LTT has four platforms - actually two island platforms with tracks on either sides. The waiting hall has improved a lot since the last time I saw it. There are actually rows of benches for people to sit!:-) The waiting area was not crowded as it was off-season. The Lashkar Express rake was parked at platform no. 3. We were booked in coach S- 6 - both of us getting lower berths as requested. However, the general condition and location of the coach was unappealing to both of us and we headed down the platform to take a look at the loco. Doing the honors that day was WCAM-3 #21886, the sixth loco in the WCAM-3 series.

Day 1: LTT to Itarsi by 2161 Lashkar Express.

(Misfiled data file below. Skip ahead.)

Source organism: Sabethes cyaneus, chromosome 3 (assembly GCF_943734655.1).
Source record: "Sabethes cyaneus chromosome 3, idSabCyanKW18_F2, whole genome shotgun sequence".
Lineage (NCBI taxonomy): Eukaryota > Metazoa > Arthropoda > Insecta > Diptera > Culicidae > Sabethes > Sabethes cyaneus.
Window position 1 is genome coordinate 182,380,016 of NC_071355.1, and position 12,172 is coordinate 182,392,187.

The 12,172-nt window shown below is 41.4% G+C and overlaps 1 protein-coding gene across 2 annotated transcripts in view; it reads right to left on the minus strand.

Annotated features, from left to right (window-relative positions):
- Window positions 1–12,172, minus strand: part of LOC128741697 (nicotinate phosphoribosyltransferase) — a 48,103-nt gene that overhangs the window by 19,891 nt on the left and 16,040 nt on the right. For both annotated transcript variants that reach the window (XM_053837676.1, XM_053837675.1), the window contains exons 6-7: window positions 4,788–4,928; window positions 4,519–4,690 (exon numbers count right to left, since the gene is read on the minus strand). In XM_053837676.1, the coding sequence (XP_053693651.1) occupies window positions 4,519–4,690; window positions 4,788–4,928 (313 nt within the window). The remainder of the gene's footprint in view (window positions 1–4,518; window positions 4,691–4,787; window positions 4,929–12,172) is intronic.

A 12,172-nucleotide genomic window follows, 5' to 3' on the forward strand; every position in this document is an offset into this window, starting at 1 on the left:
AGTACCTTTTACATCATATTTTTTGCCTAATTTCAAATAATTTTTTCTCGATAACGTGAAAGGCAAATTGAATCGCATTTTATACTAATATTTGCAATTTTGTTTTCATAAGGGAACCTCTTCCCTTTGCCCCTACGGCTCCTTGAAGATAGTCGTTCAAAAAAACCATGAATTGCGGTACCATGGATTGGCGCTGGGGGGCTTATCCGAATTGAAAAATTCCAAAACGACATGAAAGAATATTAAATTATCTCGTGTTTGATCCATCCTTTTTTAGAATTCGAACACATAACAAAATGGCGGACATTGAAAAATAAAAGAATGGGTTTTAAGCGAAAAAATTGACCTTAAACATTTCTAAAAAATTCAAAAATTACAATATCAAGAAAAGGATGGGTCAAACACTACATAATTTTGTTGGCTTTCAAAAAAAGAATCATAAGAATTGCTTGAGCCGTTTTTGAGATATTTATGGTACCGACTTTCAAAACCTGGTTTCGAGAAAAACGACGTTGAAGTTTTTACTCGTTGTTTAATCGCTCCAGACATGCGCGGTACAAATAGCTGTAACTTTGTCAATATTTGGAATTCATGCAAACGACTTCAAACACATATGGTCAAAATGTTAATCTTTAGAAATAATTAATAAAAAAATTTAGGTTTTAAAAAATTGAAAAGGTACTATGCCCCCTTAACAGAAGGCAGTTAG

The Lashkar rake was around 17 coaches long - no big deal for the 5000HP monster at the head. After checking out the loco, we headed back to our coach. One look at the AC coaches and a 40watt bulb suddenly glowed in our heads. We decided to upgrade our tickets to 3AC! We checked out the reservation charts and were happy to see that there were atleast 7-8 berths vacant and around 4-6 more were BPL quota. It was around 1600 at that time and the next fifteen minutes were spent in hunting for the TTE, who was nowhere in sight. At around 1618, we finally decided to board the 3AC coach and deal with the TTE later. We plonked our bags on one of the vacant berths and decided to check if the TTE was in the 2AC coach. Eureka! We found not one but four TTEs chatting away in one of the compartments. I explained to the AC TTE that we wanted to upgrade our SL tickets to 3AC but he thrust a vague rule passed by the Railway Board into my hands, which mentioned that one needs to possess a first class ticket in order to upgrade to 3AC. After repeated explanations by us and head scratching by the TTE, he agreed. We paid him the fare difference and after collecting the receipt happily headed back to our coach. Meanwhile, we failed to notice that the train had started moving. We slowly negotiated the points and came to a halt at the exit of the LTT yard. Bharath and I had been assigned side upper and side lower berths - which if you are not too tall - are a good bet in a cramped 3AC coach. We soon got the amber light and we were on our way. As soon as the entire rake was on the main line, the driver let loose a looong blast of the delightful low tone of the WCAM-3, which my camcorder was happily lapping up. We accelerated in no time and the eastern suburban stations of Mumbai whizzed past us. In no time, we arrived at Thane - our first halt. Hardly 4-5 people boarded our coach. We started again in a couple of minutes and accelerated swiftly. The Parsik tunnel was negotiated at a speed of around 70kmph. We spotted a KYN WDG-3A led container rake just ahead of Diva. A continuous drizzle forced us inside and we decided to rest for some time. This gave us a chance to observe the junta in our coach. Most of the crowd consisted of families and elder people traveling to the north of the country. There were only a couple of PYTs in the entire coach!! What a contrast to our journey on the Gitanjali a couple of months ago. Kalyan came and went and we were now traveling through some spectacular scenery on the Kalyan - Kasara stretch. The rain had made the area a lot greener and really beautiful. Even the tiny rain soaked stations looked neat and charming.